In the world of television talk shows, op-ed columns and social media debates, where everyone is an expert on everything, the latest area of expertise for the commenting class is monetary and financial economics. Driven by the continuing depreciation of the rupee being the daily headline, much, if not all the discussion in both domestic and foreign media, has taken on a somewhat alarmist turn.
Some analysts suggest that India is yet again on the verge of a macroeconomic crisis of the type it experienced in 1991, which jumpstarted the economic reform process. Others, and this includes many academic economists, argue the rupees fall is a natural reaction by the markets to continuing large fiscal and current account deficits, persistently high inflation, and a general loss of confidence in the countrys economic prospects by both domestic and foreign investors, as well as continuing economic global uncertainty and the prospect of tighter monetary policy in the US.
While the government will have us believe its only global factors that are to blame, and the opposition parties want you to believe its only domestic ones, the fact is that both a weak domestic economy and a jittery global financial market have conspired to create the perfect storm for the rupee. Perhaps this would be a good time to put things in perspective and not get lost in the minute-by-minute tracking of the rupee on the television ticker.
As the Nobel prize-winning economist Robert Mundell pointed out a long time ago, a government, through its central banks policies, could either control the quantity or the price of its currency but not both. A central bank which fixes the price of its currency in terms of one or a basket of foreign currencies, in other words, operates a fixed exchange rate system, loses control over the quantity of money that circulates in the economy and, therefore, loses control of the inflation rate.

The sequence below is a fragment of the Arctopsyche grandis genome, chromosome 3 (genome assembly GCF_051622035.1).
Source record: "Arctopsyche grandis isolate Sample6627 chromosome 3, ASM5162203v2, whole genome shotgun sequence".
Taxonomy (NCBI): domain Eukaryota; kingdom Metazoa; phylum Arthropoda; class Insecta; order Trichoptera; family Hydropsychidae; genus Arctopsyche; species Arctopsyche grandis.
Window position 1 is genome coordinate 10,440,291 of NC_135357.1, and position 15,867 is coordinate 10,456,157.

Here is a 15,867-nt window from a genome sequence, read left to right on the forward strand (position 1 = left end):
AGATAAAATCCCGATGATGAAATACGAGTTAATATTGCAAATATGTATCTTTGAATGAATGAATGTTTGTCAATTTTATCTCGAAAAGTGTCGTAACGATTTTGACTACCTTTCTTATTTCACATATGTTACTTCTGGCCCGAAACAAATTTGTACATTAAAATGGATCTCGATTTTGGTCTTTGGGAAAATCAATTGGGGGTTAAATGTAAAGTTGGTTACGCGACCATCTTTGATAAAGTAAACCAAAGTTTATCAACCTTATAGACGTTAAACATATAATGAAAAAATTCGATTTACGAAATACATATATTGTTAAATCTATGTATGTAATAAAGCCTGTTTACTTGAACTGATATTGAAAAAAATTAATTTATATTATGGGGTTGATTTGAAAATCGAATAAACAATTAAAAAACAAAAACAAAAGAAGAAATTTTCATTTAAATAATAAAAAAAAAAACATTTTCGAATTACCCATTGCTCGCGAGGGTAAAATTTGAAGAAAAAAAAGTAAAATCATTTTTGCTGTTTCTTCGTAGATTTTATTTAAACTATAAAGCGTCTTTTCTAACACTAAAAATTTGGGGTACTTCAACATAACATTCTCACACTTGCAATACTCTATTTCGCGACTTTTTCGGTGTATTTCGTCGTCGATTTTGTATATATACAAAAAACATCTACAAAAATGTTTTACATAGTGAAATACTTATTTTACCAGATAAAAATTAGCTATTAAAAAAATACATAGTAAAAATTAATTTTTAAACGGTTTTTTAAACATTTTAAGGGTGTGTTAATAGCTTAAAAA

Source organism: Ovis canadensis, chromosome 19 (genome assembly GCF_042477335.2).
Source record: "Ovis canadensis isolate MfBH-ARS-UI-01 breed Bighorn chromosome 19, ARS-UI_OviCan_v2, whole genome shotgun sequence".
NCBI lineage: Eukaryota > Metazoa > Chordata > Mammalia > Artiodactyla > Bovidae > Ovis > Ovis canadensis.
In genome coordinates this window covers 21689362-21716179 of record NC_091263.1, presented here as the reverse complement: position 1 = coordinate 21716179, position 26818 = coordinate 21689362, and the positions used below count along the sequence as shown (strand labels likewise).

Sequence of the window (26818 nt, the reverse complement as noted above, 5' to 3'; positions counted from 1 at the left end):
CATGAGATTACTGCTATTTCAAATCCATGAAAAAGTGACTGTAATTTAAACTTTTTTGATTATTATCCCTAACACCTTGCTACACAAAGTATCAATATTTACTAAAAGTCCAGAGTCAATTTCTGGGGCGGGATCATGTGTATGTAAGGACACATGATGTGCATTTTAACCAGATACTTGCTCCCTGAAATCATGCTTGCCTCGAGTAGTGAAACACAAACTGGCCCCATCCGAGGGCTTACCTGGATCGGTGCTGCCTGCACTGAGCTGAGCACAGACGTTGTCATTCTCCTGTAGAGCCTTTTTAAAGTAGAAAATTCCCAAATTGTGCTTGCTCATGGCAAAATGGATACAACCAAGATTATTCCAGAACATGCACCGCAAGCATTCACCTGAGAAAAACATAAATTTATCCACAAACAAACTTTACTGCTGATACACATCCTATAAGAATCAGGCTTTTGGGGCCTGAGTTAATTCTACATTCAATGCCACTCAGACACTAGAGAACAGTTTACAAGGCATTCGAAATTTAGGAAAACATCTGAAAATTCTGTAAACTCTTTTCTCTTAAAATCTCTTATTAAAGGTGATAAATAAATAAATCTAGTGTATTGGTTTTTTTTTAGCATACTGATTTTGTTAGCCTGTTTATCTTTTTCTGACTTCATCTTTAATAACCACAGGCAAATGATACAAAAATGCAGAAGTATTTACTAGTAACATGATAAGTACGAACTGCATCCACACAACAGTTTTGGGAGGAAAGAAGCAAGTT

During the Asian financial crisis of the late nineties, most Asian countries affected had fixed exchange rates against the US dollar and allowed capital to flow in and out freely. The problem was excessively high inflation in these countries meant that their exchange rates were overvalued and exports uncompetitive. This resulted in a loss of confidence in those currencies, foreign investors pulling out, and central banks reserves of foreign exchange dwindling by the day once the panic has struck. By the time the dust had settled, these countries underwent major macroeconomic and sometimes even political crisis, such as the toppling of the Suharto regime in Indonesia.
Indias situation is very different. Although the rupee is not fully convertible, there are significant flows of capital in and out of India which means that the rupees exchange rate is in effect a market determined and flexible exchange rate system.
This is where the second half of Mundells theory comes in: A central bank which targets the quantity of money (or the rate of growth in the money supply or alternatively a preferred inflation rate) essentially loses control over the price of its currency, the exchange rate.
Mundells idea that a central bank cant simultaneously control the inflation rate and the exchange rate in a world of open capital markets is often called the Impossible Trinity.
In the Indian context, that tells us that Reserve Bank of Indias policies which have been largely concerned with domestic economic conditions would mean that it would have to allow the rupees trajectory to largely be set by the market. Even intervention by the RBI in the currency markets can only attenuate slightly but cannot fundamentally change the market-determined course of the rupee, at the moment downward.